The plaintiffs in the hotly contested affirmative action case Ricci v. DeStefano stood out among the crowd outside New Haven City Hall today. They wore dress blues and wide smiles or poker-faces that occasionally cracked into grins. They were, but for one, white, and they were celebrating their win in a 5-4 decision handed down by a sharply divided Supreme Court.
Mingling on the sidewalk before the conference, plaintiff Frank Ricci posed for photos with his family. Ben Vargas, the one Hispanic amongst the 18 plaintiffs, grinned beneath his sunglasses and crisp peaked cap. Attorney Karen Torre, surrounded by her clients and jokingly donning one of their caps, delivered a statement in boldly Obama-esque fashion: “We had the audacity of hope-that some court at some point would enforce the letter and spirit of the civil rights laws, accord to firefighters the recognition and respect that they deserve, and reject attempts to lower professional standards of competence for the sake of identity politics.”
It took some audacity indeed to invoke Obama in support of a lawsuit that called into question the country’s most significant civil rights statutes. At a podium in the City Hall foyer, defendant and Mayor John DeStefano lamented the Court’s stance on equal opportunity when he declared this morning’s decision “a continual erosion of civil rights law by the Supreme Court.”
By choosing to hear the case, the Court placed the question of race-influenced hiring decisions back on the table. In an opinion written by Justice Kennedy, the majority decided that “the City made its employment decision because of race. The City rejected the test results solely because the higher scoring candidates were white.” If the city had rejected the results because the exams were poorly constructed or because there was a less discriminatory alternative-see Justice Ginsburg’s dissent for an argument that they were, and there is-then the court might have ruled differently. But scratching test results solely because city officials did not like the complexion of the top scorers, Kennedy argued, “is antithetical to the notion of a workplace where individuals are guaranteed equal opportunity regardless of race.”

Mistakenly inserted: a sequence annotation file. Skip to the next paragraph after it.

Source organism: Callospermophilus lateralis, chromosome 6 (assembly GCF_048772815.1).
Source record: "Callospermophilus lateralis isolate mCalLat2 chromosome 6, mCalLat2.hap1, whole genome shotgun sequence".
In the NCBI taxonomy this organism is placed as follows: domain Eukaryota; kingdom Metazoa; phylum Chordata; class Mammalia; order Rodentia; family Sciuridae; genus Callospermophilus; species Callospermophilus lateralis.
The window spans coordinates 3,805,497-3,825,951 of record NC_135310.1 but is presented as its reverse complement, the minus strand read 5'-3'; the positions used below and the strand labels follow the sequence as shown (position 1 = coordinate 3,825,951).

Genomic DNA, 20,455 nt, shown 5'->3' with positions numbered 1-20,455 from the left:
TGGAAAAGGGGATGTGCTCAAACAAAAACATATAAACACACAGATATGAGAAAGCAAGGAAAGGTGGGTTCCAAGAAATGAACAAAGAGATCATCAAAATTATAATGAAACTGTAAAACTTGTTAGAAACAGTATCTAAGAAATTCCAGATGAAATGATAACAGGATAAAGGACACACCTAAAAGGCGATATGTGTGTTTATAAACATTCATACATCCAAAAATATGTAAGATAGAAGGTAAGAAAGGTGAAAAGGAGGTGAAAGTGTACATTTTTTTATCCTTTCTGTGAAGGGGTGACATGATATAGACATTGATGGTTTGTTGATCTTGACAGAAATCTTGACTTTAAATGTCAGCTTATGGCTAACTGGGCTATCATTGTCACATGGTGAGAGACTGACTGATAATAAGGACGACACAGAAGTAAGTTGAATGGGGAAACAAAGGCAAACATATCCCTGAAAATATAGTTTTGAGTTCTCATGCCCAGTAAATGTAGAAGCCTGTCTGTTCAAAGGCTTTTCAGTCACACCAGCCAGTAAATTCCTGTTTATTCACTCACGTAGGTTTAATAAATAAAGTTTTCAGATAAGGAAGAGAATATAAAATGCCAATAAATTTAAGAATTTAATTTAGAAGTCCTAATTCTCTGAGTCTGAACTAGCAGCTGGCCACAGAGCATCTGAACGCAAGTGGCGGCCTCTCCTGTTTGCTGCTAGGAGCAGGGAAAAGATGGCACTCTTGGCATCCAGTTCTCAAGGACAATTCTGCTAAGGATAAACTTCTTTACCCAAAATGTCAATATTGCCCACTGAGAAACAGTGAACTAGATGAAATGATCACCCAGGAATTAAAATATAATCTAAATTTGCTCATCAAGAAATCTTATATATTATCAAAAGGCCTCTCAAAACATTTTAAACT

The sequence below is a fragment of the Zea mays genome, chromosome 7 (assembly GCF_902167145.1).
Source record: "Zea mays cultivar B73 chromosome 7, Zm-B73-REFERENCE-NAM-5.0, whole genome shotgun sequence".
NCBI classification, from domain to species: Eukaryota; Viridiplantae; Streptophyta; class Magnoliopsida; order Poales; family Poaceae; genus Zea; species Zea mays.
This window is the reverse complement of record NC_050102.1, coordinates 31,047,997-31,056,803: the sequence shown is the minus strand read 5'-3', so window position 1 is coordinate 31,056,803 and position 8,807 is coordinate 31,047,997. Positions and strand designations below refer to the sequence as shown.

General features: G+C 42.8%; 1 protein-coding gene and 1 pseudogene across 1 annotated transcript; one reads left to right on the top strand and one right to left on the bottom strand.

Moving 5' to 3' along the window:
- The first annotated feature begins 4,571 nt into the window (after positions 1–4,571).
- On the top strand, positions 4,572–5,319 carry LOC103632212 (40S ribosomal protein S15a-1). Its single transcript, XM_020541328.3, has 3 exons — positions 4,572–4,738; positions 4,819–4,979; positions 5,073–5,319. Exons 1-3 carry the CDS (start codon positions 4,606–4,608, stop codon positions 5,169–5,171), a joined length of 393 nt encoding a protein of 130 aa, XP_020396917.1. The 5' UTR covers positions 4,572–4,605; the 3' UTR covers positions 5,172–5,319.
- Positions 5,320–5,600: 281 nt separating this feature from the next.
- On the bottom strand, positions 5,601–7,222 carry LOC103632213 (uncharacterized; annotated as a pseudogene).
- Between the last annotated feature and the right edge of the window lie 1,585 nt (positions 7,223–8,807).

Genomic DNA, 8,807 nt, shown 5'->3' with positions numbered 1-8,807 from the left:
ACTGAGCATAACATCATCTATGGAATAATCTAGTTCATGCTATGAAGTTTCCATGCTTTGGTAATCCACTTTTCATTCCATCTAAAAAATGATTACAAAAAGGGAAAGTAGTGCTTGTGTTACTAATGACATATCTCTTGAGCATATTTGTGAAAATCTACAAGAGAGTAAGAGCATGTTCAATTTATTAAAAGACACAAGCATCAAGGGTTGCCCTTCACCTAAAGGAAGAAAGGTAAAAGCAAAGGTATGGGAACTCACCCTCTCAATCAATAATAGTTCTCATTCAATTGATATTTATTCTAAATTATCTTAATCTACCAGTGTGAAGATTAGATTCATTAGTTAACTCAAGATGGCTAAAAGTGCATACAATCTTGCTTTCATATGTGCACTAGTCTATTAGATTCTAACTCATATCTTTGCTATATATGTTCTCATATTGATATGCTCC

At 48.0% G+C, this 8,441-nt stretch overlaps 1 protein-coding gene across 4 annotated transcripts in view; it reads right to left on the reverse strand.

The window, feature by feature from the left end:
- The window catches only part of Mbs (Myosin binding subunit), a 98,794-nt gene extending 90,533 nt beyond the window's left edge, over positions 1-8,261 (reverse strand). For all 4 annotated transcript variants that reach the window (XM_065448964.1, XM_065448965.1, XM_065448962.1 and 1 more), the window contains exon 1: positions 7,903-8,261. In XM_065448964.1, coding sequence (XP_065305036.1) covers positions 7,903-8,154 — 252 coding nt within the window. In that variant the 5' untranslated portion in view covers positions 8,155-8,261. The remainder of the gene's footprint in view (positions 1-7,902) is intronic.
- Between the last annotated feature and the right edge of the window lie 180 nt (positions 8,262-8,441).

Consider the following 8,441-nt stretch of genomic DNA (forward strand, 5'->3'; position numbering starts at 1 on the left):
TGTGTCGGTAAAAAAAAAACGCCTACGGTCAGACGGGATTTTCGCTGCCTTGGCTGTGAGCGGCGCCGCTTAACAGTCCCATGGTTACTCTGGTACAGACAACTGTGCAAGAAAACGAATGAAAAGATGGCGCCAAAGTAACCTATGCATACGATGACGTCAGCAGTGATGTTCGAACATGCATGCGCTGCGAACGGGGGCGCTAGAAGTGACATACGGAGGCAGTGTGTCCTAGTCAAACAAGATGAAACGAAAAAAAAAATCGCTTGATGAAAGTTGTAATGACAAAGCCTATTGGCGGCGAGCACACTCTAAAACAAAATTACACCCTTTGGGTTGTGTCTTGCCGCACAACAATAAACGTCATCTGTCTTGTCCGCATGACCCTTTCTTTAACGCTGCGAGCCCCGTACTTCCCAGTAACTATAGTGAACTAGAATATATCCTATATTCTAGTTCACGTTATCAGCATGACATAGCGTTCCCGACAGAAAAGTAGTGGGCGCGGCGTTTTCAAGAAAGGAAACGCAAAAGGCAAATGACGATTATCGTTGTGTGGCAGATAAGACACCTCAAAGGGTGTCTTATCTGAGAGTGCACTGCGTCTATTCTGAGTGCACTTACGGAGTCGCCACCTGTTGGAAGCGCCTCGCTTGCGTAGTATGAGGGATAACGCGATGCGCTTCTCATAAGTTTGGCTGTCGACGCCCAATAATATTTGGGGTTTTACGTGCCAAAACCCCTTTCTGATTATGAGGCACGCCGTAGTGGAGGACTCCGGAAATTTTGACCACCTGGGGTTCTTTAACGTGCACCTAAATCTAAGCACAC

Lieutenant Danny Stratton, who’s currently being considered for captain in the Camden, New Jersey Fire Department (see part one of our previous Ricci series for Camden’s own history of racial tension in its firehouses) and who came to New Haven today to show support for the Ricci plaintiffs, explained that diversity plays a big role in his department’s hiring decisions. “But it doesn’t guarantee you’ve got the top guy for the job,” he said. Like Stratton, Max Schneeman is a Camden lieutenant waiting for a promotion to captain. He’d taken the test, he told me, and is part of his own lawsuit. I assumed he meant a reverse discrimination suit similar to Ricci, but Schneeman quickly clammed up, crossing his arms and turning away, his eyes shielded by reflective sunglasses.
DeStefano acknowleged the divisive nature of the case, noting the views of both firefighters like Stratton and Schneeman, but also of those who were conspicuously not present-the minority firefighters. “I have no doubt that there is a set of firefighters who feel that they’ve played by the rules and who feel justified right now,” the mayor said. “And that there’s another group who feel like the rules are stacked against them and that as soon as they start to get ahead, the rules change.”
I kept thinking about the black firefighters I’ve been talking to over the past few weeks, none of whom I saw at the press conference. After decades and decades of lawsuits founded upon civil rights statutes, they have started to get ahead. Blacks and Hispanics, who make up about 60 percent of New Haven’s population, are now more or less proportionally represented within the rank and file of the city’s fire department. But their efforts to penetrate the upper management ranks have been less fruitful. Currently, only one of the city’s 21 fire captains is African-American. The anti-discrimination laws that once won them spots in New Haven’s firehouses are now the laws that have planted the smiles on Frank Ricci’s and Ben Vargas’ faces. There go the rules, changing again.
Photograph of Frank Ricci by Nicole Allan.